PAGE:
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Tip #458: Adventures in Salt, Jordan- Part Two

Tip #458: Adventures in Salt, Jordan- Part Two

On March 11, 2013, Posted by , In Jordan, With Comments Off on Tip #458: Adventures in Salt, Jordan- Part Two

“It is impossible to persuade a [wo]man who does not disagree, but smiles.” Muriel Spark

On the drive back, they took me to scenic spots in Salt (which is the oldest city in Jordan and has caves filled with bones from hundreds of years ago). The terraced hills with long steps going up steep inclines, the yellowed stones and ornate window grills, the view of houses over houses over houses as they marched up the hill- it was all just wonderful. And Jafir stopped here and there for me to hop out of the car and take photos. He told me that the houses in the oldest parts of the town are 200-300 years old!

After my long week of training and this long day of playing and people, I was ready to be dropped off at my hotel. But instead we went to a store, where Jafir purchased bread that we took to Arwa’s mother. She stood on her second floor balcony and welcomed me, inviting me in for dinner. She was really quite persuasive, but I held my ground.

While Jafir was taking the bread in and we were speaking to Arwa’s mother, a woman drove up, dumped three children (including one who was screaming and kicking), along with bags, and drove off. She is divorcing one of Arwa’s brothers and wants nothing to do with her own children. It was an incredibly sad story. So now the children and their father live with his mother, who Arwa told me is ill.

We then drove back to their flat and piled out of the car to go upstairs. Once there, Arwa took a sleepy Raed to take a bath, then it was Zain’s turn. In the meantime, I noticed Jafir go into a living room and pray. (Oh, some of the older folks had had prayer beads in their hands at the barbecue. When I asked Arwa about it, she told me that she herself had had her prayer beads in the class.) Then Jafir went out for about 45 minutes.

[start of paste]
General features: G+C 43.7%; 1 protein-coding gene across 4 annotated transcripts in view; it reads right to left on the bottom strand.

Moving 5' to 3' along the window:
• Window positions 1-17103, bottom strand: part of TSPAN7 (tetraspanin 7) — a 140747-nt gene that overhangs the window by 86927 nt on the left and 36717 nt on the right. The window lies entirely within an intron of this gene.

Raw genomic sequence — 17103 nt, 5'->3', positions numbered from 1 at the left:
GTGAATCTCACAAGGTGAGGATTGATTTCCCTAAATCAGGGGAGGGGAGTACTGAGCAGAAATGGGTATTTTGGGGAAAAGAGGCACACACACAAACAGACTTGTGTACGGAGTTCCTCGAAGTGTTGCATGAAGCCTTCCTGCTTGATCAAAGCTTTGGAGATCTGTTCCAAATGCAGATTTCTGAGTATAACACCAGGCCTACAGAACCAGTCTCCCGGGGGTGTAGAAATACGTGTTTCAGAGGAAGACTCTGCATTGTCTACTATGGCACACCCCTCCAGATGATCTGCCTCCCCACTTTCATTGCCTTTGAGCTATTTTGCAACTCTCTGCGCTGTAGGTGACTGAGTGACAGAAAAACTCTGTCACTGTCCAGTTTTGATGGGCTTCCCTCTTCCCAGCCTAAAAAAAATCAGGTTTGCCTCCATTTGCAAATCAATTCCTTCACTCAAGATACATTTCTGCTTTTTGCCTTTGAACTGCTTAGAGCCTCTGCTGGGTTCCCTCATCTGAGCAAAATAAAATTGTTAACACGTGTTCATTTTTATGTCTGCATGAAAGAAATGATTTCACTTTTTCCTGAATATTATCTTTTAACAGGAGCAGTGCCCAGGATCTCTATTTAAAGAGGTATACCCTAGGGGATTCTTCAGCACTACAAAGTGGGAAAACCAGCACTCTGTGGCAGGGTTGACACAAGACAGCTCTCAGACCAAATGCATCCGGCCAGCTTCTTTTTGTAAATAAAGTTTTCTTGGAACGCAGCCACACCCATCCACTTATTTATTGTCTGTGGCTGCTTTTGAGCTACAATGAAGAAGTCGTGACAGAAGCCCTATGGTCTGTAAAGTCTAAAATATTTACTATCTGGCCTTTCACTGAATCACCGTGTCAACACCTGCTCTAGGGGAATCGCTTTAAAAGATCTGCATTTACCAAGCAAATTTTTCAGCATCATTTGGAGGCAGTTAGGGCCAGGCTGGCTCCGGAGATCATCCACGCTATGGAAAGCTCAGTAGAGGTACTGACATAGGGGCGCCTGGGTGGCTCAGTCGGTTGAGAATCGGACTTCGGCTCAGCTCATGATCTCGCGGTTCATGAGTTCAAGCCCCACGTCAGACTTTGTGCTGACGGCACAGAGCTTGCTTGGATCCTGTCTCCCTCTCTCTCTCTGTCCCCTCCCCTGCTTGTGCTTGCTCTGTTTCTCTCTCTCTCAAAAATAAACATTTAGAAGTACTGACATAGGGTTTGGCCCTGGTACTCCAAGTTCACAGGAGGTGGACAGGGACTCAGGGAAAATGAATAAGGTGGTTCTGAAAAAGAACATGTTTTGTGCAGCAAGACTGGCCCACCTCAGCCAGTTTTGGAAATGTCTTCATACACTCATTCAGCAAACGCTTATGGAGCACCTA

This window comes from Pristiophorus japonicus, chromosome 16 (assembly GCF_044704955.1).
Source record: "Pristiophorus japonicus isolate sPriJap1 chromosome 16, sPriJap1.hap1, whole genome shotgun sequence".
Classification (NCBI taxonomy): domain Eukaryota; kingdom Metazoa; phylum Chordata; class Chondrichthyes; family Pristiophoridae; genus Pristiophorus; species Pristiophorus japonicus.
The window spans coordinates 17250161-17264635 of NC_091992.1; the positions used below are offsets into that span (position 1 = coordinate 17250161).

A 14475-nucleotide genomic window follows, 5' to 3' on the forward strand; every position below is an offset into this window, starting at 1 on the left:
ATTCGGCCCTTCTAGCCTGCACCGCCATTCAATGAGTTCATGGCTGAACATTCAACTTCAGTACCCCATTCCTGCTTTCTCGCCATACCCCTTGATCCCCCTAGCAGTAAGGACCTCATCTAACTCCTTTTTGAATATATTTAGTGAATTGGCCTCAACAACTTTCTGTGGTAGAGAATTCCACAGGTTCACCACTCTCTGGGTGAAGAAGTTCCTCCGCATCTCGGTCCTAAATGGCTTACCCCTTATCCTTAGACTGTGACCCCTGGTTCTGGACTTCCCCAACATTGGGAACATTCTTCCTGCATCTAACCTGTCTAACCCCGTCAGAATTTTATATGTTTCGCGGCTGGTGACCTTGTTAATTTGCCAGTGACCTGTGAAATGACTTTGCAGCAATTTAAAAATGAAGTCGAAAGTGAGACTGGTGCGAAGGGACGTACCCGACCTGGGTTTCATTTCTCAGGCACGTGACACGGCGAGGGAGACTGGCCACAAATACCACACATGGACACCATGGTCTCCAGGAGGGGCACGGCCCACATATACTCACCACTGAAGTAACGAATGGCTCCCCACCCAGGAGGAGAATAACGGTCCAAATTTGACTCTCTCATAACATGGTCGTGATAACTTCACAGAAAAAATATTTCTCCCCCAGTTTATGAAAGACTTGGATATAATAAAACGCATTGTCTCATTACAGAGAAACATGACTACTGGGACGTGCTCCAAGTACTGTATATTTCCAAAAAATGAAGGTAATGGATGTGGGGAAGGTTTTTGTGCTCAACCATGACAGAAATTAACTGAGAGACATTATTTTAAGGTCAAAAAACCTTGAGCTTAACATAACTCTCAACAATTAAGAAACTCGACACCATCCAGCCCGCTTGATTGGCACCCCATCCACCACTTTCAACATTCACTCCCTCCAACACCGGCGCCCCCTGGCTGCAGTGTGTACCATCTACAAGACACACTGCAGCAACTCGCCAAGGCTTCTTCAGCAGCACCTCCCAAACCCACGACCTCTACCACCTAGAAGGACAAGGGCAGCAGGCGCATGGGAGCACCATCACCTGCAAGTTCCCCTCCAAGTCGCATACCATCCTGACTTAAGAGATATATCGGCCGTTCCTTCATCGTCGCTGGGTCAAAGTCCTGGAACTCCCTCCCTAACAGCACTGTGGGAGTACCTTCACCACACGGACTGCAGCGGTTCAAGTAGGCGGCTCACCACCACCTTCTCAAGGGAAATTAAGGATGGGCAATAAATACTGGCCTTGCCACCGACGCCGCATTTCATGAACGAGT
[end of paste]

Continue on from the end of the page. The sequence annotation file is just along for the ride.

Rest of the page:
I walked around (after sitting in the car), waiting for bath time to be over. When it was- and I asked Arwa when it might be convenient to drop me back at the hotel, she said that she wanted to make me dinner. I told her I was really tired and still full- and she said that she had hoped we could talk after the children were in bed.

Goodness only knows when that would have been, because when we left at 9:30, the children were both busy with crafts and chocolate.

When Jafir got back, Arwa made fruit smoothies with bananas and strawberries and we chatted while Zain did something in her room and Raed was glued to Tom and Jerry cartoons on the TV.

Although she said she didn’t mean to pressure me, she really wanted Jafir to be in this second round of training. M had told her the limit was 30 and I explained why that was: we only had 30 more binders printed and we could only have a maximum of 30 people for videotaping (10 in three different rooms). She persisted, saying that we had ended with only 27 in the class, so it was likely that some people might drop out of the second round as well.

Oh, she also told me that she gave Jafir a hand clapper (one of the prizes from my class) to take to a 3-hour lecture he gave at a university. He had trouble getting the students’ attention, but when he used the clapper, they quieted down immediately. He said it worked like a charm the entire time.

I finally promised to check with M (which I’ve done this evening via email) to see if we really had a full 30 people registered for the training. If not, I’m going to advocate including Jafir. Before that, I had suggested to Arwa that Jafir just show up on Sunday and if we have an extra seat because a registrant is a no show, he could take it.

I would really like to thank them for their hospitality. I had taken the flowers from my hotel room as a gift, but that was hardly sufficient.

Random facts:

The Jordanians say, “Yannee” like we say, “you know?” Apparently, that’s essentially what it means. It peppers all of their conversations.

Arwa and Jafir showed me a tree that has what looks like an acorn, but instead of a smooth flat lid on the top, this has a rounded prickly shell-like top. They collected some for me to bring home with me.

Arwa did not wear her scarf in the house. She has lovely shoulder-length hair. She was also wearing a very low cut flowered clingy blouse that showed considerable décolletage.

When I was taking photos in their flat (with her permission, of course) she quietly told me not to take a picture of her, since she wasn’t wearing her headscarf.

May your learning be sweet.

Deborah

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